My son chose not to be close friends with his offender again (much to my relief!), but he did choose to maintain a surface-level acquaintanceship with him, mostly through social media. When I asked him why, he provided some valid reasons. I cautioned him that because the offender has not taken responsibility or apologized for his actions, he might do them again. My son is not worried because he has changed in positive ways from this experience. For example, he learned not to change who he is to please someone else, as he had done in that friendship. Instead, he found new friends who like him exactly as he is. Because my son changed through the experience, he is no longer the same person and, thus, no longer vulnerable to the dynamic from which the offense arose. In other words, his relationship with this person is not the same because my son is no longer the same.

Ask God for wisdom and discernment concerning your child. If her desire to resume the friendship is based on returning to the same dynamic, you may need to intervene. However, if she has grown through this painful experience, she might have changed enough so that the dynamic will be different this time. Ultimately, our children need to learn to make their own choices concerning their friends – we will not always be in a position to control this. With God’s direction, you can help her see the bigger picture and make healthier decisions about how she allows other people to treat her.

[Graphic: Cartoon of Grace holding a picture, drawn by a child, of someone smiling by a house and pet. Courtesy Bitmoji.]

 

Making the Reconciliation Decision

forgive_youContinued from here.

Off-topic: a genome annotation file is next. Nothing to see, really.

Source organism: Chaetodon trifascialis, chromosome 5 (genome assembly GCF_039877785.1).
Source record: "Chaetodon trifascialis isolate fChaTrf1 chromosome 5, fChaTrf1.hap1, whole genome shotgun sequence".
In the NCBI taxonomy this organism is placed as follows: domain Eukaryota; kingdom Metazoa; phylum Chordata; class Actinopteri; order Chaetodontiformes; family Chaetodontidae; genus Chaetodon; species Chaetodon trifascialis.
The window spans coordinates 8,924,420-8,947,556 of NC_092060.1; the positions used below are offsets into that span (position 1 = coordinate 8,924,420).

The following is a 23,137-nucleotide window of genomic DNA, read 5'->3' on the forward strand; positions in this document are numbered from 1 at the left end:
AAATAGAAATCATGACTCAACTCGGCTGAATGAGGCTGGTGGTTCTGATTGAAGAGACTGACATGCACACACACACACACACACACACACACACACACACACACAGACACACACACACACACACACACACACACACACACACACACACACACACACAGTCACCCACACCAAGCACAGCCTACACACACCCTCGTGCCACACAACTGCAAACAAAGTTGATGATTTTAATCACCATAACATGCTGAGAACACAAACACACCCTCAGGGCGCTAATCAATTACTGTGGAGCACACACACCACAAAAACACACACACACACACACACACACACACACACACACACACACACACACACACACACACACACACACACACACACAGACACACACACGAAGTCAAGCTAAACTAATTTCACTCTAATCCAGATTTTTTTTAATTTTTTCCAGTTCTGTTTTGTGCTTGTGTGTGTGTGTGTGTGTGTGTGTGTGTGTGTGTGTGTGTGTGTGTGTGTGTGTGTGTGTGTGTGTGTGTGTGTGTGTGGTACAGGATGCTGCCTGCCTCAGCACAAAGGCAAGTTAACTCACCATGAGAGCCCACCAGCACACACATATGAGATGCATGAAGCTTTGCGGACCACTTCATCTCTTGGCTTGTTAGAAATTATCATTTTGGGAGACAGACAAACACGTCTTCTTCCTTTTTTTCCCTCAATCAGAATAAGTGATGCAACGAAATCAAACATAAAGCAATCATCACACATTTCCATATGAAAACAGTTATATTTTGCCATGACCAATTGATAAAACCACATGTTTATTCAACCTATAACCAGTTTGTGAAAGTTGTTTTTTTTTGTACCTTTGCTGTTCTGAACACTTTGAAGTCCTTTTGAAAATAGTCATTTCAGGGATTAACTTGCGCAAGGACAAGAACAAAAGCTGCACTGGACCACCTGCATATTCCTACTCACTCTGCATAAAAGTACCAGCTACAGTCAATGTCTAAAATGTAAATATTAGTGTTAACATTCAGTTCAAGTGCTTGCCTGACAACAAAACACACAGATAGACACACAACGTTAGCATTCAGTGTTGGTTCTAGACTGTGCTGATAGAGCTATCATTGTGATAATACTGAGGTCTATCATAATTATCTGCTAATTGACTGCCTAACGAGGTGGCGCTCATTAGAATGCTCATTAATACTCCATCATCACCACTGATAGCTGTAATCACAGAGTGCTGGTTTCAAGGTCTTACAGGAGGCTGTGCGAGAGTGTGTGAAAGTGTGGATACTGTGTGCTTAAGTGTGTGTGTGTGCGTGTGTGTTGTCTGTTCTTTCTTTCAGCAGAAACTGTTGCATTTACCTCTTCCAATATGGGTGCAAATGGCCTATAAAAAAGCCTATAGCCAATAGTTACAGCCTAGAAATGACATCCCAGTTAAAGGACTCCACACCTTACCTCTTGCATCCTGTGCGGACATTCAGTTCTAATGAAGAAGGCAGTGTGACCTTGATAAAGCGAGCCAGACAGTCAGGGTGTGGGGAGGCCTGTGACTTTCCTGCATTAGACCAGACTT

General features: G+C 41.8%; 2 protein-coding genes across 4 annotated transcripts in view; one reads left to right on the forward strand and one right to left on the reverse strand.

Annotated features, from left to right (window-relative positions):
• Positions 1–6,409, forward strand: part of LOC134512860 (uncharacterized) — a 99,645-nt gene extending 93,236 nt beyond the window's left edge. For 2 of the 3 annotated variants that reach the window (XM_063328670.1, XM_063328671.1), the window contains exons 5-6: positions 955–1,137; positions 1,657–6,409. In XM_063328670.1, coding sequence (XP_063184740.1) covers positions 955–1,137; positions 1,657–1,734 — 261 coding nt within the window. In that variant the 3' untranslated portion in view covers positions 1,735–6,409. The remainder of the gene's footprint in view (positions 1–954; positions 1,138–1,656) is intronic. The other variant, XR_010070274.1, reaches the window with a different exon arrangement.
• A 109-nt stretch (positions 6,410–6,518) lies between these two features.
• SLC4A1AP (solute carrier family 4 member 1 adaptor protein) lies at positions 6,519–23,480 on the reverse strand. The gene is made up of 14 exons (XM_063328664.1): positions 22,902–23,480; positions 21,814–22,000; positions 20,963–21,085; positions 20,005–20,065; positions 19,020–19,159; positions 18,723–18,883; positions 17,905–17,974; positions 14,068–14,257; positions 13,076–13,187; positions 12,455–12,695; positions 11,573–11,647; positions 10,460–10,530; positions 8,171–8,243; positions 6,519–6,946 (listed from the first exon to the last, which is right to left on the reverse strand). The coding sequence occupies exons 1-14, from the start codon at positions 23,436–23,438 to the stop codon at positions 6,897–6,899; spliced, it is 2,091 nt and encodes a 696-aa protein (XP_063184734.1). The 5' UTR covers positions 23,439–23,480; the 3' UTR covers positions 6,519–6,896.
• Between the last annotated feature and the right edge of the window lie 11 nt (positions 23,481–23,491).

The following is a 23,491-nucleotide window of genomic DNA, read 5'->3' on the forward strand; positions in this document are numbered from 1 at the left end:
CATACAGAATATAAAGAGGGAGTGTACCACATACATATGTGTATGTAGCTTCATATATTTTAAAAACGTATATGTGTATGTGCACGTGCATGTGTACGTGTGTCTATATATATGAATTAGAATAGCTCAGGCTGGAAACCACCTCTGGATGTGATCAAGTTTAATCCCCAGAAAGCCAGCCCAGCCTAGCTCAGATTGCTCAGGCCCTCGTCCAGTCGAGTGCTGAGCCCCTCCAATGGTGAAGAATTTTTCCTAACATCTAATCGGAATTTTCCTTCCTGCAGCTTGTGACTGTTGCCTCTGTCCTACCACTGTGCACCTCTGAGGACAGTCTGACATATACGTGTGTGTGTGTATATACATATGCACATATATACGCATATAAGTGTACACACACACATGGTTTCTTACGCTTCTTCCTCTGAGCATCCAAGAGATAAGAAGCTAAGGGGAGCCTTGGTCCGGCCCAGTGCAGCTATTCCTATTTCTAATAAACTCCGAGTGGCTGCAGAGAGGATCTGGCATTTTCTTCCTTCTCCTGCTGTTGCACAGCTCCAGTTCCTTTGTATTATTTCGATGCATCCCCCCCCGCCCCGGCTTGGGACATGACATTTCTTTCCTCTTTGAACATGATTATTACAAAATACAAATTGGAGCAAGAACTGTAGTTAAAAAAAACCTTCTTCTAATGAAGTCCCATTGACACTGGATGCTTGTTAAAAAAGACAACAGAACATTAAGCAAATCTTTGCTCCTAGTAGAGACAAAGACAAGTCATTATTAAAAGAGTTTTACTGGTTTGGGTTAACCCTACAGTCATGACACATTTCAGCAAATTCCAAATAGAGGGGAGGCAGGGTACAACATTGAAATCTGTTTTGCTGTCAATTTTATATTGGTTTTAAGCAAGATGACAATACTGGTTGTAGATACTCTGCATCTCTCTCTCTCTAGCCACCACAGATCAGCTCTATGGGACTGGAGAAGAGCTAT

I recommend against making reconciliation decisions until you have made significant progress in forgiving the offender. For me, I needed over a year of praying for a family member who had deeply wounded me before I was ready to consider reconciliation. In situations involving minor offenses, I might only need a few hours. I have made the life decision never to allow bitterness into my heart again, so my recovery time from an offense has become much shorter. Situations in which I allowed bitterness to take root and flourish needed much more time to heal before I could consider reconciling. Until you forgive, you are likely to allow the pain to drive your decisions. Instead, you want reconciliation decisions to be made from a place of healing.

When you feel led to make a reconciliation decision, the first step is always prayer. Ask God to give you wisdom and discernment about whether or not to reconcile. Also, be honest with yourself about your motives for reconciling. For example, in the case of the family member that took me over a year to forgive, I felt God leading me to extend grace. This person hurt me because she had been deeply hurt herself. God wanted to use me to help heal her pain. While I did not feel love for her, God filled me to overflowing with His love for her. I made the choice to obey where I sensed God leading me, and He provided the love.

I have no expectations from this person. I did not reconcile based on what I could get out of the restored relationship – it was entirely based on what I could give. While I had nothing of myself to give, God provided me with all He had to give, and this profoundly changed my relationship with this person. The dynamic of our relationship is different because God changed me. He can do the same for you.

God does not ask us to walk back into an unhealthy dynamic and be martyrs. As you forgive, God changes you. Because you have changed, the dynamic of the relationship will also change because you are no longer the same version of yourself who was in that relationship before. As you allow God to love the offender through you, that person will also change. God’s love truly is that powerful!

Continued here.

[Graphic: Cartoon of Grace dressed like an angel and saying, “I forgive you.” Courtesy Bitmoji.]